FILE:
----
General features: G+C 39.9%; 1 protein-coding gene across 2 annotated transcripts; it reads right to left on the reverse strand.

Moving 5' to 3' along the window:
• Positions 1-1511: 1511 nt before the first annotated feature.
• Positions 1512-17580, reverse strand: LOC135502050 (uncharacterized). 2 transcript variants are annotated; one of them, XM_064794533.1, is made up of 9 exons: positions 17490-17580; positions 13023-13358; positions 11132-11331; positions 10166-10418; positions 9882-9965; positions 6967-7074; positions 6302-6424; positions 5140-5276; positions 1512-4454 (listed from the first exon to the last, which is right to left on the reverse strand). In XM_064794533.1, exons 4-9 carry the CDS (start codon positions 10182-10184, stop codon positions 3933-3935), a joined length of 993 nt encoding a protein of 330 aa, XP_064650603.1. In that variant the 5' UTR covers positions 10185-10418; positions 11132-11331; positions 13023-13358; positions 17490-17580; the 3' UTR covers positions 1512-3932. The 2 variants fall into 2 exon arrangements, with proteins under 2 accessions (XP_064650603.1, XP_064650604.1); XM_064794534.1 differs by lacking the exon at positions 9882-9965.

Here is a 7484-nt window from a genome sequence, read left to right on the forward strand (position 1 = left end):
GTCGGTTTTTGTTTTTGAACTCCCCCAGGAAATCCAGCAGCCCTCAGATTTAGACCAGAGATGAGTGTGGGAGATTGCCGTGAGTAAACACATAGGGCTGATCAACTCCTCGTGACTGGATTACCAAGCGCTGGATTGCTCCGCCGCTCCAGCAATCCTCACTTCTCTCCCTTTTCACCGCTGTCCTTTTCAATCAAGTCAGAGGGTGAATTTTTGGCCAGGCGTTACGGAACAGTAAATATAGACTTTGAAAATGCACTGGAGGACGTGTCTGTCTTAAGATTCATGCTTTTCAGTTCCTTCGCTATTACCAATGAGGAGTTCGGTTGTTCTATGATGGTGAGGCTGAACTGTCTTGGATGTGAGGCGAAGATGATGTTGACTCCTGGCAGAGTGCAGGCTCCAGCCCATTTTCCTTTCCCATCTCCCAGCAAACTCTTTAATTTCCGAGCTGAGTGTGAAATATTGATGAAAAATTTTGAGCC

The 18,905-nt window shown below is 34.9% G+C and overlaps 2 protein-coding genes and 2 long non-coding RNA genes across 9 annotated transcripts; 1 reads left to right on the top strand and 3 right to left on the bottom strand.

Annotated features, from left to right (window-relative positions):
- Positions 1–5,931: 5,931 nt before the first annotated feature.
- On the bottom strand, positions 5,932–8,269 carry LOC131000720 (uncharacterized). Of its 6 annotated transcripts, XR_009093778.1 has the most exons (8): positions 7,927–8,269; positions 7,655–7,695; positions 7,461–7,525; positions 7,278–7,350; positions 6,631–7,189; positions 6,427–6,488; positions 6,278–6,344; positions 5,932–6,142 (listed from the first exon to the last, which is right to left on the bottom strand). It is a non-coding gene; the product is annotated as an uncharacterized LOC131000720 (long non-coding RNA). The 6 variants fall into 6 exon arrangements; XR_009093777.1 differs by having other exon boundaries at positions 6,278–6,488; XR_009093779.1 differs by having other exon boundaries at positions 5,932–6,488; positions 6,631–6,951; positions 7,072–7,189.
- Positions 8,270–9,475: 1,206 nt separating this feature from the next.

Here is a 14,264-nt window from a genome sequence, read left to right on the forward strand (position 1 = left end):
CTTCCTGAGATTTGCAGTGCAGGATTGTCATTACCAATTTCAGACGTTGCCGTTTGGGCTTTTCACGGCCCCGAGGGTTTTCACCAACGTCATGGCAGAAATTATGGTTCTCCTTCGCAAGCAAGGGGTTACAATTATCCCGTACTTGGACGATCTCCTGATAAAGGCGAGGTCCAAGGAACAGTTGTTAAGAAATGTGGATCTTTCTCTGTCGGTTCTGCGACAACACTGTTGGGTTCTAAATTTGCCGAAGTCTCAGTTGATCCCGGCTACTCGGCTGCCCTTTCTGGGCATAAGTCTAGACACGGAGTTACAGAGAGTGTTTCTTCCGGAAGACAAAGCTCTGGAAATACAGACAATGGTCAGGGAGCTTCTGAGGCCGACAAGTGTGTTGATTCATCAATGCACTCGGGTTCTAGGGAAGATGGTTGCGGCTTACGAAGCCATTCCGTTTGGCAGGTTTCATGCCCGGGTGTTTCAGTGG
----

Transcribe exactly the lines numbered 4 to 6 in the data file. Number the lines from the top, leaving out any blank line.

• Positions 1512-17580, reverse strand: LOC135502050 (uncharacterized). 2 transcript variants are annotated; one of them, XM_064794533.1, is made up of 9 exons: positions 17490-17580; positions 13023-13358; positions 11132-11331; positions 10166-10418; positions 9882-9965; positions 6967-7074; positions 6302-6424; positions 5140-5276; positions 1512-4454 (listed from the first exon to the last, which is right to left on the reverse strand). In XM_064794533.1, exons 4-9 carry the CDS (start codon positions 10182-10184, stop codon positions 3933-3935), a joined length of 993 nt encoding a protein of 330 aa, XP_064650603.1. In that variant the 5' UTR covers positions 10185-10418; positions 11132-11331; positions 13023-13358; positions 17490-17580; the 3' UTR covers positions 1512-3932. The 2 variants fall into 2 exon arrangements, with proteins under 2 accessions (XP_064650603.1, XP_064650604.1); XM_064794534.1 differs by lacking the exon at positions 9882-9965.

Here is a 7484-nt window from a genome sequence, read left to right on the forward strand (position 1 = left end):
GTCGGTTTTTGTTTTTGAACTCCCCCAGGAAATCCAGCAGCCCTCAGATTTAGACCAGAGATGAGTGTGGGAGATTGCCGTGAGTAAACACATAGGGCTGATCAACTCCTCGTGACTGGATTACCAAGCGCTGGATTGCTCCGCCGCTCCAGCAATCCTCACTTCTCTCCCTTTTCACCGCTGTCCTTTTCAATCAAGTCAGAGGGTGAATTTTTGGCCAGGCGTTACGGAACAGTAAATATAGACTTTGAAAATGCACTGGAGGACGTGTCTGTCTTAAGATTCATGCTTTTCAGTTCCTTCGCTATTACCAATGAGGAGTTCGGTTGTTCTATGATGGTGAGGCTGAACTGTCTTGGATGTGAGGCGAAGATGATGTTGACTCCTGGCAGAGTGCAGGCTCCAGCCCATTTTCCTTTCCCATCTCCCAGCAAACTCTTTAATTTCCGAGCTGAGTGTGAAATATTGATGAAAAATTTTGAGCC